Andrew Branagan, MD (Investigative Medicine), has won a $100,000 Clinical Scholar Award from the American Society of Hematology, the world's largest professional organization for clinicians and scientists who work on blood diseases. The award will support his current research: clinical trials using a novel influenza vaccination strategy for patients with plasma cell disorders.
Normally, plasma cells in the blood produce many different antibodies to fight a wide range of infectious microorganisms. In the case of plasma cell disorders, malignant plasma cells multiply uncontrollably and secrete abnormal antibodies, leading to the suppression of normal antibodies and disruption of the immune system. People with plasma cell disorders are highly susceptible to infections and more than six times as likely to become infected with the flu as other people. Branagan is studying the effectiveness of a two-dose series of high-dose influenza vaccine. Results from a pilot clinical trial suggest that this strategy is safe, leads to very high rates of protective antibodies, and is associated with fewer than expected flu infections. If these results are confirmed in larger studies, his approach may alter standard medical practice.
“I developed a passion for studying plasma cell disorders at Dana-Farber Cancer Institute prior to medical school. I especially enjoyed combining research efforts with international colleagues for the common goal of scientific advances,” he says.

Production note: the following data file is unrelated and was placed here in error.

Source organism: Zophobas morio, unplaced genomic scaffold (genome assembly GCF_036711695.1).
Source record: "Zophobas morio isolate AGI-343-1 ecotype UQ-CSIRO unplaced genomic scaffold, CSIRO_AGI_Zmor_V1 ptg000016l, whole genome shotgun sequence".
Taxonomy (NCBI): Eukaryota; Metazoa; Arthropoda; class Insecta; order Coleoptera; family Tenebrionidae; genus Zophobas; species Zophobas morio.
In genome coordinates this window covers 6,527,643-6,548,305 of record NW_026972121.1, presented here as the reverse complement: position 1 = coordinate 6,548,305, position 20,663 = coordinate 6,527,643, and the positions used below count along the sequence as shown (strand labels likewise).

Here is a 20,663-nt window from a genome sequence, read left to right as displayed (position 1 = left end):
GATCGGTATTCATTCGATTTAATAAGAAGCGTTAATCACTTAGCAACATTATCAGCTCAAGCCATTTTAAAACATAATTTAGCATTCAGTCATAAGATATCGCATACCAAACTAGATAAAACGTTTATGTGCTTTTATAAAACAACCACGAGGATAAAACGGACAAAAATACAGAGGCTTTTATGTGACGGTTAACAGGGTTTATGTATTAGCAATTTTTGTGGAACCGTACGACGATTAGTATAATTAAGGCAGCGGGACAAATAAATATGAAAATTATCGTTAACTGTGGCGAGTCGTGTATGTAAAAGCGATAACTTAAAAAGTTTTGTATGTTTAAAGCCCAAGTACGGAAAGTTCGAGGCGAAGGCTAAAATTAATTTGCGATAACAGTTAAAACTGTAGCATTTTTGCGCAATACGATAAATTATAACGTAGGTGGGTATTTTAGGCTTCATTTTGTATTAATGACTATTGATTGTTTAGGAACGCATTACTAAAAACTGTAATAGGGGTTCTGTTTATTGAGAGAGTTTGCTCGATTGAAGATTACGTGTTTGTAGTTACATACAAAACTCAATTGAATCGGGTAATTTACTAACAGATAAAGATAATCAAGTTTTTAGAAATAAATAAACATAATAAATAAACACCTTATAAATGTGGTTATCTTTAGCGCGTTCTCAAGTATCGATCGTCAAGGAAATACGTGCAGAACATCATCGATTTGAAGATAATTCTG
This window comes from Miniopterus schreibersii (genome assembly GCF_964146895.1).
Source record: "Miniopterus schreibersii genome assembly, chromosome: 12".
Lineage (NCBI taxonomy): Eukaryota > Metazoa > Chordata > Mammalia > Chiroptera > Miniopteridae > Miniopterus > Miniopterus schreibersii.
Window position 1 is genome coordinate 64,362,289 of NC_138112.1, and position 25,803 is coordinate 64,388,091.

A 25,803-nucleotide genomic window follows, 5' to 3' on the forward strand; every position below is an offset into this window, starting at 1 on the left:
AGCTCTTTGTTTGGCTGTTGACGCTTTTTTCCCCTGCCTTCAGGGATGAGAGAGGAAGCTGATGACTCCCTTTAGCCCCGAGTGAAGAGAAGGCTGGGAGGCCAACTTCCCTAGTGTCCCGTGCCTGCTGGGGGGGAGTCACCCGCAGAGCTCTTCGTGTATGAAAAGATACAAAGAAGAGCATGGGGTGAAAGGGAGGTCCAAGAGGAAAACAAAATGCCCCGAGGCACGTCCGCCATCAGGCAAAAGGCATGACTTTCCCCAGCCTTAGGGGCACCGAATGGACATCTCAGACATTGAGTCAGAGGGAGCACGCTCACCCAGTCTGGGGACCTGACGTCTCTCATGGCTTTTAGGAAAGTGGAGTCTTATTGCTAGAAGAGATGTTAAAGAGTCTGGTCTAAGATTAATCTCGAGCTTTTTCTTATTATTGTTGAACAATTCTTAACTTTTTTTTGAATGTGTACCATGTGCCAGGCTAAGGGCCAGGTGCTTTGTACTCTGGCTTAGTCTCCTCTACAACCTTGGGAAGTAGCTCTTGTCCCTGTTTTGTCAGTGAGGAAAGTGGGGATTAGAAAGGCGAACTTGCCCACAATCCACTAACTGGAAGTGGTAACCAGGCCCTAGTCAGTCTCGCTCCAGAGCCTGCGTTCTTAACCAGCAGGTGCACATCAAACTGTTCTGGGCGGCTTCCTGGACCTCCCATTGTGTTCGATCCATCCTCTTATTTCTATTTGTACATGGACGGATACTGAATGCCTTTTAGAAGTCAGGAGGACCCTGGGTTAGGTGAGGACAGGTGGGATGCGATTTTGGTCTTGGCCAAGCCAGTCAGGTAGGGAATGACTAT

Investigative Medicine is Yale’s innovative PhD program to prepare physicians for careers in scientific research. Branagan earned his MD from the Medical School for International Health, which is a collaboration between Ben-Gurion University in Israel and Columbia University in New York. It is the only medical school that incorporates intensive cross-cultural education and international health training into all four years of curriculum, culminating with an independent international clerkship. “Some of the highlights from my medical school experience include working with Physicians for Human Rights in Gaza/West Bank and spending an extended clerkship in Northern Vietnam learning about the local culture and studying alternative medicine practices.”
After medical school and a residency in Internal Medicine at Dartmouth, he came to Yale for a fellowship in Hematology and Medical Oncology.
“I have been fortunate to have an outstanding research team, including lab colleagues, clinicians, clinical trial research coordinators, and PhD thesis advisers,” he says. “In particular, I am thankful to all of the patients who participated, to my primary mentor Dr. Madhav Dhodapkar, and the dedicated efforts of Eamon Duffy (a current Yale medical student), without whom the award would not have been possible.”
In addition to science, Branagan loves spending time outdoors, hiking, boating, and fishing. His first job after college was surveying wild trout throughout the mountains of the Eastern Sierra for the California Department of Fish and Game. He also enjoys cooking, traveling, collecting bourbon, and spending time with his wife Sonia Joy, who is a child psychiatrist and an assistant clinical professor at the Yale Child Study Center and School of Medicine. They (and their Alaskan Shepherd, Gus) are eagerly awaiting the birth of their first child in February.